As I specifically mentioned the Watts system in both my posts...
let's not confuse the issue for the OP any further.
Still in doubt?
and here's the installation video
On Tuesday, September 23, 2014 9:53:01 AM UTC-4, Unquestionably Confused wrote:
As long as you're OK with putting tepid water that's been in the WH
into the cold supply line, where it will be used for cold water for
anything between the WH and the sink that he wants the instant hot
water at. Could be the kitchen sink is on the route. If he's not
OK with that, then he would need a separate return line.
I guess this is really what I had in mind.** Thanks.
My basement WH leaked after so many years, but it was on the basement
floor, and now I have a pan underneath with a pipe to the sump pump
sump. Will this some day leak its 4 gallons into my bathroom, through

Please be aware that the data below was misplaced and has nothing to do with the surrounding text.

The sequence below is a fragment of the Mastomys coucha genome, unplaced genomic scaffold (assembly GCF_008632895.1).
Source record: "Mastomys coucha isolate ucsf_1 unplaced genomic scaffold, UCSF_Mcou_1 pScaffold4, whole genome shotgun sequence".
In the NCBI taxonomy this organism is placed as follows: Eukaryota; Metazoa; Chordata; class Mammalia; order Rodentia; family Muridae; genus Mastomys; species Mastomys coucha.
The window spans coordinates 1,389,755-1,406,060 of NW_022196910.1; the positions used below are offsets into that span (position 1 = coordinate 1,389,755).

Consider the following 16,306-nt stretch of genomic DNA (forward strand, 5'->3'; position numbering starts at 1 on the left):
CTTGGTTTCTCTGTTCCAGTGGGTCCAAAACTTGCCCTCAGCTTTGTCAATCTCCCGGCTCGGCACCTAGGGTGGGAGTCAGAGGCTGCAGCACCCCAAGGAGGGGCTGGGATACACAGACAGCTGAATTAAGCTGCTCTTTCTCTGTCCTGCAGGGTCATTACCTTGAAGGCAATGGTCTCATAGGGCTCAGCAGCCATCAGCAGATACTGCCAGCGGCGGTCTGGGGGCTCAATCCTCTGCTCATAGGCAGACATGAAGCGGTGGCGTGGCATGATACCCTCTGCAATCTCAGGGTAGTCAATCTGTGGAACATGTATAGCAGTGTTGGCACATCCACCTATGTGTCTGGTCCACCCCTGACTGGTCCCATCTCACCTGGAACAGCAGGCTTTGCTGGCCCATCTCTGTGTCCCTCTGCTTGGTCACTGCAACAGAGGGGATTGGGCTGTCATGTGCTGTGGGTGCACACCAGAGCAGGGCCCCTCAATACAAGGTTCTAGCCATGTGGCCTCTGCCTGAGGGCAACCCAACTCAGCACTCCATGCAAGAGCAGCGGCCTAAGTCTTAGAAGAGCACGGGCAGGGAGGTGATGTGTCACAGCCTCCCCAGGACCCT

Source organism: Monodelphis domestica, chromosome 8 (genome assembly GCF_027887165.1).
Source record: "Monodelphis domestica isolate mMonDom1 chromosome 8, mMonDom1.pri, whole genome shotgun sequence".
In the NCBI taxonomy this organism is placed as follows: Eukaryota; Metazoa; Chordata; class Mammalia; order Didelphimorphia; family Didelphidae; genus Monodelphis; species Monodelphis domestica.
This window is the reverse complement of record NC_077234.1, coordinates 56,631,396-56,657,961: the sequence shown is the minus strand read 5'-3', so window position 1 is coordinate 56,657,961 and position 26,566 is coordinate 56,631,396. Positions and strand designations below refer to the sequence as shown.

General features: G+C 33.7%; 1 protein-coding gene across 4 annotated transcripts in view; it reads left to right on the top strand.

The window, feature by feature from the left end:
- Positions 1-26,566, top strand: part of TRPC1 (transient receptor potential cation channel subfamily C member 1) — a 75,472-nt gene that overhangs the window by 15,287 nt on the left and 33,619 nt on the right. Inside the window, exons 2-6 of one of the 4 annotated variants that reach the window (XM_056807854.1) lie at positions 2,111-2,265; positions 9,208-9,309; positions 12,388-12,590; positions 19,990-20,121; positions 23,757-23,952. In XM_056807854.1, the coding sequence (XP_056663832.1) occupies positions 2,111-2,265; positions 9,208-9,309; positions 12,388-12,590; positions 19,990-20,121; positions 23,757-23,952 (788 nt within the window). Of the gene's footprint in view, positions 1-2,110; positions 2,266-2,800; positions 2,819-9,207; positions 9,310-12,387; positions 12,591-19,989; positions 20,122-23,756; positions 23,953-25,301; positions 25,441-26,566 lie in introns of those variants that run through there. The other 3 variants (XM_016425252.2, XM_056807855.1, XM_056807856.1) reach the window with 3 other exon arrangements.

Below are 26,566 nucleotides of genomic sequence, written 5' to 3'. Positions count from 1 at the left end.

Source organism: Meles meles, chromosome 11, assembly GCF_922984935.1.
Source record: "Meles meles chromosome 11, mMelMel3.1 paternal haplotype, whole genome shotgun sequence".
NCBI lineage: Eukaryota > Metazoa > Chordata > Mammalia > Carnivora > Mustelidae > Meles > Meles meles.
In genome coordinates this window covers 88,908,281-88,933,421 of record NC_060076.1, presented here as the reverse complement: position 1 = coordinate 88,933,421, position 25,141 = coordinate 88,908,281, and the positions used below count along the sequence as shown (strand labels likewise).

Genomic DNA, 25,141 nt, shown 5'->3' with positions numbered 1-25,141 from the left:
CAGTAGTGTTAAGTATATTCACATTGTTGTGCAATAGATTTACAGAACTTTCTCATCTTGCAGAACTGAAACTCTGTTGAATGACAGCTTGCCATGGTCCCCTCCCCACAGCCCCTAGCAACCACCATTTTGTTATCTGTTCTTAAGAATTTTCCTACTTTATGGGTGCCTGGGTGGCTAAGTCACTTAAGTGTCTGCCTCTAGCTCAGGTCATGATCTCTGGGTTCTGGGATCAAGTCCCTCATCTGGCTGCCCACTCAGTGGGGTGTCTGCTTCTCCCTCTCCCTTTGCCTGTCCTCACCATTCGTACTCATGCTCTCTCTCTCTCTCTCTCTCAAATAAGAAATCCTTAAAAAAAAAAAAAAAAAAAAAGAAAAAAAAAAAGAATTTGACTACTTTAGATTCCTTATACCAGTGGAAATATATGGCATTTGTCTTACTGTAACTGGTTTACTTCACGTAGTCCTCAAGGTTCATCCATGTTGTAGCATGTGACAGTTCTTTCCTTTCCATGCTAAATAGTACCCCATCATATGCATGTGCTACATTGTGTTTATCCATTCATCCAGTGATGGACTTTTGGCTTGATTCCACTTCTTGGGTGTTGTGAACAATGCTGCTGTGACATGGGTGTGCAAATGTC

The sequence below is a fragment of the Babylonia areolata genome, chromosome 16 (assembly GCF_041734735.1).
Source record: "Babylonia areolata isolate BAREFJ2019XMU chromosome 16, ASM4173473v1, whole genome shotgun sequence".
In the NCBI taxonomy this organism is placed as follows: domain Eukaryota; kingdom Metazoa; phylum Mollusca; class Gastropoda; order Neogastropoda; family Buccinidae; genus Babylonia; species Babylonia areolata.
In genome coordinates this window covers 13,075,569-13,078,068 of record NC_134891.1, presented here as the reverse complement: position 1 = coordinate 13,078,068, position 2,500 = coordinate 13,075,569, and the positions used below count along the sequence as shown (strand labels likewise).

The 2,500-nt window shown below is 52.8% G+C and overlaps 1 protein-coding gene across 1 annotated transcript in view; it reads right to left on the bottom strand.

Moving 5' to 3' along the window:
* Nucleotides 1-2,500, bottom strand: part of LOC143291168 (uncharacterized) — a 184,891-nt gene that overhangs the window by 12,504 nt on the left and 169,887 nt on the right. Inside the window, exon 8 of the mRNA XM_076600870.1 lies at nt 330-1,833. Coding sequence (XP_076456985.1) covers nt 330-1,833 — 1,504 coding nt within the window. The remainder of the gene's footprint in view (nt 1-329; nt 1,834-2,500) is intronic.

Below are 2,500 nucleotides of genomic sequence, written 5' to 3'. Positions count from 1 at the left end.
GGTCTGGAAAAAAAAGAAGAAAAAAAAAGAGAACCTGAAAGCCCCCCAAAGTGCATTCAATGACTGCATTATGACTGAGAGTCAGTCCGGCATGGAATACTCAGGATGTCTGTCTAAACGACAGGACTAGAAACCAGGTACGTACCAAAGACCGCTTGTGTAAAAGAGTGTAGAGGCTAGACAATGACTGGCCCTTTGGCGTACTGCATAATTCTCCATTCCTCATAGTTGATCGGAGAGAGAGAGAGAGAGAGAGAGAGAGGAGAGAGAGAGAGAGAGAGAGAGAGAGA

the ceiling to the dining room?
And will it radiate heat? I"ve pretty much stopped using my AC -- only
8 days this summer where I even needed the big fan -- but I don't want
to add heat to the top floor either?
**After I posted the question I found a page that seemed to say a
tankless water heater for even one sink was more like 40 amps.
Go to Amazon and look at "Bosch GL2.5 Ariston 2-1/2-Gallon Point-of-Use
Indoor Electric Mini-Tank Water Heater". Or you could just install one of
the automatic circulation pumps to make sure that hot water is always there
when needed but to make this effective, the hot water line really needs to